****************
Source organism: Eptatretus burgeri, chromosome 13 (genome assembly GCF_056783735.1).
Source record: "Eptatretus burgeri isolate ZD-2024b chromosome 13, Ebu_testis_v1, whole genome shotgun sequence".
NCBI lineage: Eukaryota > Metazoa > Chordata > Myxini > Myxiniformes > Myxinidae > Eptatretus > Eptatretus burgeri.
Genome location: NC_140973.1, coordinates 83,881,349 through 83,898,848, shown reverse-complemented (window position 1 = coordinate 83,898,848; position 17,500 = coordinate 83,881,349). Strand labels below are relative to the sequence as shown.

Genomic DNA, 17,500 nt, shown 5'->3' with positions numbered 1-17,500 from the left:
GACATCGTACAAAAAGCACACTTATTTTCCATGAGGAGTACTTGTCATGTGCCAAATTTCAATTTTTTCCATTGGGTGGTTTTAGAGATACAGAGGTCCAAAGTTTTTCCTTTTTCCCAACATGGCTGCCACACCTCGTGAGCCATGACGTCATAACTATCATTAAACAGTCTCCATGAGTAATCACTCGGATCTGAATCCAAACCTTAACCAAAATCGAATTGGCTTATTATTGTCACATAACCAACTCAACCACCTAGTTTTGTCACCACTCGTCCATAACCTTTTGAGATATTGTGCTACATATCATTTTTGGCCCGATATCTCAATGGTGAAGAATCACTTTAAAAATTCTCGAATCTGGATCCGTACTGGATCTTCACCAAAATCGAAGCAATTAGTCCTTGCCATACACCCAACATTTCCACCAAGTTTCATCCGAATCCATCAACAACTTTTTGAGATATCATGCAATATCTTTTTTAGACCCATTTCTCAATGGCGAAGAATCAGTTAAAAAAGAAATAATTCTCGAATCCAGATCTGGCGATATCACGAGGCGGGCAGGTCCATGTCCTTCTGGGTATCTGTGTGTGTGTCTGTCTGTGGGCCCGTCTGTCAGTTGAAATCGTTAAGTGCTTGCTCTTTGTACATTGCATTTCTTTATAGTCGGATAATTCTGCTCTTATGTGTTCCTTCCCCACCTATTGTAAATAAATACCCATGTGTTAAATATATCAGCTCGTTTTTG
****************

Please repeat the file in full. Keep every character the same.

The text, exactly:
Source organism: Eptatretus burgeri, chromosome 13 (genome assembly GCF_056783735.1).
Source record: "Eptatretus burgeri isolate ZD-2024b chromosome 13, Ebu_testis_v1, whole genome shotgun sequence".
NCBI lineage: Eukaryota > Metazoa > Chordata > Myxini > Myxiniformes > Myxinidae > Eptatretus > Eptatretus burgeri.
Genome location: NC_140973.1, coordinates 83,881,349 through 83,898,848, shown reverse-complemented (window position 1 = coordinate 83,898,848; position 17,500 = coordinate 83,881,349). Strand labels below are relative to the sequence as shown.

Genomic DNA, 17,500 nt, shown 5'->3' with positions numbered 1-17,500 from the left:
GACATCGTACAAAAAGCACACTTATTTTCCATGAGGAGTACTTGTCATGTGCCAAATTTCAATTTTTTCCATTGGGTGGTTTTAGAGATACAGAGGTCCAAAGTTTTTCCTTTTTCCCAACATGGCTGCCACACCTCGTGAGCCATGACGTCATAACTATCATTAAACAGTCTCCATGAGTAATCACTCGGATCTGAATCCAAACCTTAACCAAAATCGAATTGGCTTATTATTGTCACATAACCAACTCAACCACCTAGTTTTGTCACCACTCGTCCATAACCTTTTGAGATATTGTGCTACATATCATTTTTGGCCCGATATCTCAATGGTGAAGAATCACTTTAAAAATTCTCGAATCTGGATCCGTACTGGATCTTCACCAAAATCGAAGCAATTAGTCCTTGCCATACACCCAACATTTCCACCAAGTTTCATCCGAATCCATCAACAACTTTTTGAGATATCATGCAATATCTTTTTTAGACCCATTTCTCAATGGCGAAGAATCAGTTAAAAAAGAAATAATTCTCGAATCCAGATCTGGCGATATCACGAGGCGGGCAGGTCCATGTCCTTCTGGGTATCTGTGTGTGTGTCTGTCTGTGGGCCCGTCTGTCAGTTGAAATCGTTAAGTGCTTGCTCTTTGTACATTGCATTTCTTTATAGTCGGATAATTCTGCTCTTATGTGTTCCTTCCCCACCTATTGTAAATAAATACCCATGTGTTAAATATATCAGCTCGTTTTTG